MIT Researchers: People Not Safer From COVID Indoors at 6 Feet or 60 Feet Even With Masks, Recommend Fans and Ventilation

A new study by Massachusetts Institute of Technology (MIT) researchers says that the risk of being exposed to COVID indoors is as great at 60 feet as it is at 6 feet, even if people are wearing a mask, reports CNBC.

MIT professors Martin Z. Bazant, who teaches chemical engineering and applied mathematics, and John W.M. Bush, who teaches applied mathematics, published their results — which contradict 6-foot social distancing guidelines from the Centers for Disease Control and Prevention and the World Health Organization — in the Proceedings of the National Academy of Science.

The study found that pathogen-laced droplets travel through the air indoors when people talk, breathe or eat. The droplets mix with body heat, rise and travel throughout the entire room on air currents. People appear to be more exposed to this “background” air than droplets sneezed or coughed from a distance.

Bazant said in an interview that the problem is that COVID-19 hangs in the air of an indoor facility.

We argue there really isn’t much of a benefit to the 6-foot rule, especially when people are wearing masks. It really has no physical basis because the air a person is breathing while wearing a mask tends to rise and comes down elsewhere in the room so you’re more exposed to the average background than you are to a person at a distance...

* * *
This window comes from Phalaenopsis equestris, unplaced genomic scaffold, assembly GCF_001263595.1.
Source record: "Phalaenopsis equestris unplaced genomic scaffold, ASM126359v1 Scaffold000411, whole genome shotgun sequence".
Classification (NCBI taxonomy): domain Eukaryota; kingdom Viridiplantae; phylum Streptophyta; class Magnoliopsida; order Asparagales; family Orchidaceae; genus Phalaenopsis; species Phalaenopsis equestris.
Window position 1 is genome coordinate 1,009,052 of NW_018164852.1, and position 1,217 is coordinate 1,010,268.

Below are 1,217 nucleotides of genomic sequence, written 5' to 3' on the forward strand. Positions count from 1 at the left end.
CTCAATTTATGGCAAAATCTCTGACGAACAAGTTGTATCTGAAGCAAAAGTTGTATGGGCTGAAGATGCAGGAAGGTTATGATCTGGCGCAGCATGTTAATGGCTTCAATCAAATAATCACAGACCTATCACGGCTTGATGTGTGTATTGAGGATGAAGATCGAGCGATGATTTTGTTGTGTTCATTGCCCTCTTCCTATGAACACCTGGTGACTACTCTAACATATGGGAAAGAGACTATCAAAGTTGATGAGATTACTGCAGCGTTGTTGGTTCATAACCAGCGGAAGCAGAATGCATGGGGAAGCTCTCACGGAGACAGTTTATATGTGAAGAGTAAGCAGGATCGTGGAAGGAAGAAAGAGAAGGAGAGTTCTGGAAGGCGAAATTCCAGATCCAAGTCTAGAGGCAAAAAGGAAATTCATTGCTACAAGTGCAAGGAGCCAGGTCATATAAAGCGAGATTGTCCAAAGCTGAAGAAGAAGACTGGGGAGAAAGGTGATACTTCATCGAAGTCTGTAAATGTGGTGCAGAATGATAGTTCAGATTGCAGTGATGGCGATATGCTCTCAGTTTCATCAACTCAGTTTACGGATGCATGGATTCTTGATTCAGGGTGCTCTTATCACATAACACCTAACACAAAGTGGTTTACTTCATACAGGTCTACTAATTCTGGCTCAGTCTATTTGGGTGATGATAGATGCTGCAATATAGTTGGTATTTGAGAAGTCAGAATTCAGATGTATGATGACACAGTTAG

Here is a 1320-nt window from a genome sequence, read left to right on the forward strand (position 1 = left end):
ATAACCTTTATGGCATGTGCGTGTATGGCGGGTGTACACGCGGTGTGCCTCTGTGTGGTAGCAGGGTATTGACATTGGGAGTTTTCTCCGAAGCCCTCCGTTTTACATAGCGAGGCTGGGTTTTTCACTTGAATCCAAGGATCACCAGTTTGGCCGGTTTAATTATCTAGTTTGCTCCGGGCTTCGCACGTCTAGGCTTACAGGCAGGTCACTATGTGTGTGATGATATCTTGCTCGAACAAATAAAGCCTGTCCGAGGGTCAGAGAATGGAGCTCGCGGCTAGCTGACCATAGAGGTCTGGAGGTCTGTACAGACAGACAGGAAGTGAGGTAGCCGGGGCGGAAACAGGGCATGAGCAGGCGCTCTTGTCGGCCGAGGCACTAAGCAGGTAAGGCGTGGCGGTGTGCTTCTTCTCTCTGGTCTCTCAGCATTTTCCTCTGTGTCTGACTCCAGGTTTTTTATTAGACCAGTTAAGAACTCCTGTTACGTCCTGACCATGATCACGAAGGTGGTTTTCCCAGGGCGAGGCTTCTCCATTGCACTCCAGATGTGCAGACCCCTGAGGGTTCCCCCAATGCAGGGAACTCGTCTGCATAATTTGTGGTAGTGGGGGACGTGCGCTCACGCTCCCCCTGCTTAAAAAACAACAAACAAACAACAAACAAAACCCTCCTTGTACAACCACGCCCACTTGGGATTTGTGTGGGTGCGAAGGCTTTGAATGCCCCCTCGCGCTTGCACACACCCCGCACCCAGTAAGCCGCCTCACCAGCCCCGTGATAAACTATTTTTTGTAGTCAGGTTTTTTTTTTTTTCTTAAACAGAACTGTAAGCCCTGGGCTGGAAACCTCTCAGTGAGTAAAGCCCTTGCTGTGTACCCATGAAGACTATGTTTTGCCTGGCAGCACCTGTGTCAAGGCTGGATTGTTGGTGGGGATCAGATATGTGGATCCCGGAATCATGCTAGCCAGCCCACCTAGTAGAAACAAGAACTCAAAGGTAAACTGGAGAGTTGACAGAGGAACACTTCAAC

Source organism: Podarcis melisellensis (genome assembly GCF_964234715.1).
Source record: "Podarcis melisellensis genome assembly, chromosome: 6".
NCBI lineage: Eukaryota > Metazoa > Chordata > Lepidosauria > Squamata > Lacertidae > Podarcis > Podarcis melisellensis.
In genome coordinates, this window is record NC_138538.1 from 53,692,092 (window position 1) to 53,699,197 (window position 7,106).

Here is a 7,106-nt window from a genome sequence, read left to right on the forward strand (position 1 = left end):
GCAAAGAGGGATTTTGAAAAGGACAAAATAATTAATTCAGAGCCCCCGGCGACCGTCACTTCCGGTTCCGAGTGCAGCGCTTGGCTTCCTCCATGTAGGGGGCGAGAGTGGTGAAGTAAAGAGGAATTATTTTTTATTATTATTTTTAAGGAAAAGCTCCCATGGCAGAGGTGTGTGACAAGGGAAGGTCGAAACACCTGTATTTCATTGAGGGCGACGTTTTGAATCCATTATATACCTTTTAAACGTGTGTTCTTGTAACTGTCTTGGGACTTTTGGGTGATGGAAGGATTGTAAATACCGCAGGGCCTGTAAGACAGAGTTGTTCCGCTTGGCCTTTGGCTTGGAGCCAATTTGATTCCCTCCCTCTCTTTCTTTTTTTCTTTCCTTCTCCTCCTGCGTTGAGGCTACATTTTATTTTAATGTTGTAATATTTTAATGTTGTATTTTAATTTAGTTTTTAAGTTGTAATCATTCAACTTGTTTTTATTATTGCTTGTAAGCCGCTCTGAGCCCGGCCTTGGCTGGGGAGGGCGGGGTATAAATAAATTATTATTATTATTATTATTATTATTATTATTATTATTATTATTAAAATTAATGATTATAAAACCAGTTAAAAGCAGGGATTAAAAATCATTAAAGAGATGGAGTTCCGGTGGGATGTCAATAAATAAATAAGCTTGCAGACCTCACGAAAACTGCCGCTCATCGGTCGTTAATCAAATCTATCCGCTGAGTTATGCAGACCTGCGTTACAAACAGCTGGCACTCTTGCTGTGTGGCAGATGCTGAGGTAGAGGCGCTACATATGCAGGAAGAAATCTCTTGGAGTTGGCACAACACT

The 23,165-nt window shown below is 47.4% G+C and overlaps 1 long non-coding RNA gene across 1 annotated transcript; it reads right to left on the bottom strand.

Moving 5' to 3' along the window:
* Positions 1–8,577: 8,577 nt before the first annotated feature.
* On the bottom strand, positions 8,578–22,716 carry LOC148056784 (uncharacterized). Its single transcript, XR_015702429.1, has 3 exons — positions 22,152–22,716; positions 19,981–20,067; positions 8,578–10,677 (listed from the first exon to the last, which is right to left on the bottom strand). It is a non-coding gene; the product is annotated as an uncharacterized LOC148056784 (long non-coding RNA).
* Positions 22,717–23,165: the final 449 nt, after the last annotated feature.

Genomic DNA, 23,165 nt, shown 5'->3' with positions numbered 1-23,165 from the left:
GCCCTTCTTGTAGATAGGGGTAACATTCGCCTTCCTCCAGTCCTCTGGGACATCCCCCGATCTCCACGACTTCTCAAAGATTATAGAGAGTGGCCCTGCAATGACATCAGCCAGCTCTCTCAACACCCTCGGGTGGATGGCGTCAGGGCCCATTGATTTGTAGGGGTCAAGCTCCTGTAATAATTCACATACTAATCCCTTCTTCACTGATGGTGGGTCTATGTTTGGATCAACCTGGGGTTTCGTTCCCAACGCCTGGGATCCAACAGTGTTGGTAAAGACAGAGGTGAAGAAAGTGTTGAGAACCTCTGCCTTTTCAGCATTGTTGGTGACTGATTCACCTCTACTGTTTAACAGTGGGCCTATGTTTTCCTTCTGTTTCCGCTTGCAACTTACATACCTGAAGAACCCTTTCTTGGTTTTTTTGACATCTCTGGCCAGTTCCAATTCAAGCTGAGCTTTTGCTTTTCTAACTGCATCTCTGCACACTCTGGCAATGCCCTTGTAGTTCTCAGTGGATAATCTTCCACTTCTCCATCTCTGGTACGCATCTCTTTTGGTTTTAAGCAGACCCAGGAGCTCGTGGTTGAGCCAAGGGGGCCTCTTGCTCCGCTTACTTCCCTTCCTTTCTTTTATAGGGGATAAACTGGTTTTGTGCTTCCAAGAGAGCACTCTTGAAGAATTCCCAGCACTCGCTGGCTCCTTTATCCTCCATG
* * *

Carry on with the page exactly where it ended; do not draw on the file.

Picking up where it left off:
This emphasis on distancing has been really misplaced from the very beginning. The CDC or WHO have never really provided justification for it, they’ve just said this is what you must do and the only justification I’m aware of, is based on studies of coughs and sneezes, where they look at the largest particles that might sediment onto the floor and even then it’s very approximate, you can certainly have longer or shorter range, large droplets.

The distancing isn’t helping you that much and it’s also giving you a false sense of security because you’re as safe at 6 feet as you are at 60 feet if you’re indoors. Everyone in that space is at roughly the same risk, actually.

Bazant said the longer someone is inside with an infected person, the greater the chance of getting COVID. Bazant advised opening windows or installing new fans to keep the air moving, which could be just as effective or more effective than a new filtration system.

Bazant said that 20 people gathered inside for one minute is probably fine, but not over for several hours:

What our analysis continues to show is that many spaces that have been shut down in fact don’t need to be. Often times the space is large enough, the ventilation is good enough, the amount of time people spend together is such that those spaces can be safely operated even at full capacity and the scientific support for reduced capacity in those spaces is really not very good. I think if you run the numbers, even right now for many types of spaces you’d find that there is not a need for occupancy restrictions.

(Sources: CNBC, Proceedings of the National Academy of Science)

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